6. Reduce your stress levels.
Stress takes an emotional and mental toll, but it takes a physical toll as well by suppressing your immune system and making you more vulnerable to illness. Reducing your stress levels helps your immune system function at its best, so try to relax and decompress a little each day. Spend five minutes talking to a friend on the phone, meditating, or reading—whatever works for you.
7. Prepare a healthy snack.
While the added sugar in processed snacks can have short-term negative effects on your immune system, healthy snacks give your body—including your immune system—the vitamins and minerals it needs to function properly. Plus, they’re incredibly easy to put together! All you have to do is wash an apple, peel an orange or banana, or cut up a little celery, making them nearly as quick as many processed foods. As an added bonus, cutting down on sugary, processed snacks in favor of fruits and vegetables is also beneficial for your oral health.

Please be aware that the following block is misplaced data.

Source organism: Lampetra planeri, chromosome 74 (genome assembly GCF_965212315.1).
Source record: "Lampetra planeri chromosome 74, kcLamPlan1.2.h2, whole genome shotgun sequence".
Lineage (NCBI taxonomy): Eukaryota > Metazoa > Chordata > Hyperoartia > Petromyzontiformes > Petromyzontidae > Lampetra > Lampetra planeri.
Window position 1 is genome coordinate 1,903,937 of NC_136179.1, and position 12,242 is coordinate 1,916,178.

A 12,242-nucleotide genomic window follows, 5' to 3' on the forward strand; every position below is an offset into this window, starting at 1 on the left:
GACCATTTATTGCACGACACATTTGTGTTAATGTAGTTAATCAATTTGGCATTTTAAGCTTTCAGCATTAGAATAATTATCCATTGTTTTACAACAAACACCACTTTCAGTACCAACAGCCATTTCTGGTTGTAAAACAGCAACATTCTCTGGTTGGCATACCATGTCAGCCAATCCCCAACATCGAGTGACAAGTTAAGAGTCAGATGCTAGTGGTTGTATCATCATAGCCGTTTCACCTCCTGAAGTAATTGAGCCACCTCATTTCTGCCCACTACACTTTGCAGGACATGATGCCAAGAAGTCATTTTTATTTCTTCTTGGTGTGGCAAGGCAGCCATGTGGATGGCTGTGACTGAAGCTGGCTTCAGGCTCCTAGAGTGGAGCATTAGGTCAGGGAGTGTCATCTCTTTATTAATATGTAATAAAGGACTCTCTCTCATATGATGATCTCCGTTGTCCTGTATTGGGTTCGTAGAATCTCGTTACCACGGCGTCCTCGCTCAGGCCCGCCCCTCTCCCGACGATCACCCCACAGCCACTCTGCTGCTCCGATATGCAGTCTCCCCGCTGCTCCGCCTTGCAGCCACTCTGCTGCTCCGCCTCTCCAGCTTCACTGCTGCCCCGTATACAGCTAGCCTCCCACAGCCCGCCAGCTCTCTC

8. Enlist help from good bacteria.
Your gastrointestinal tract is one of your immune system’s major hubs, but it’s also home to millions of beneficial bacteria, including bacteria that boost your immune system. Consuming prebiotics and probiotics helps keep these good bacteria healthy, supporting your immune system in the process. Since supplements aren’t as highly regulated as prescriptions, it’s best to get these nutrients from foods first; oats, barley, apples, and bananas are good sources of prebiotics, while sauerkraut, yogurt, and kimchi are all great sources of probiotics. If you’re still interested in taking supplements, discuss the possibility with your doctor beforehand.
9. Take daily multivitamins.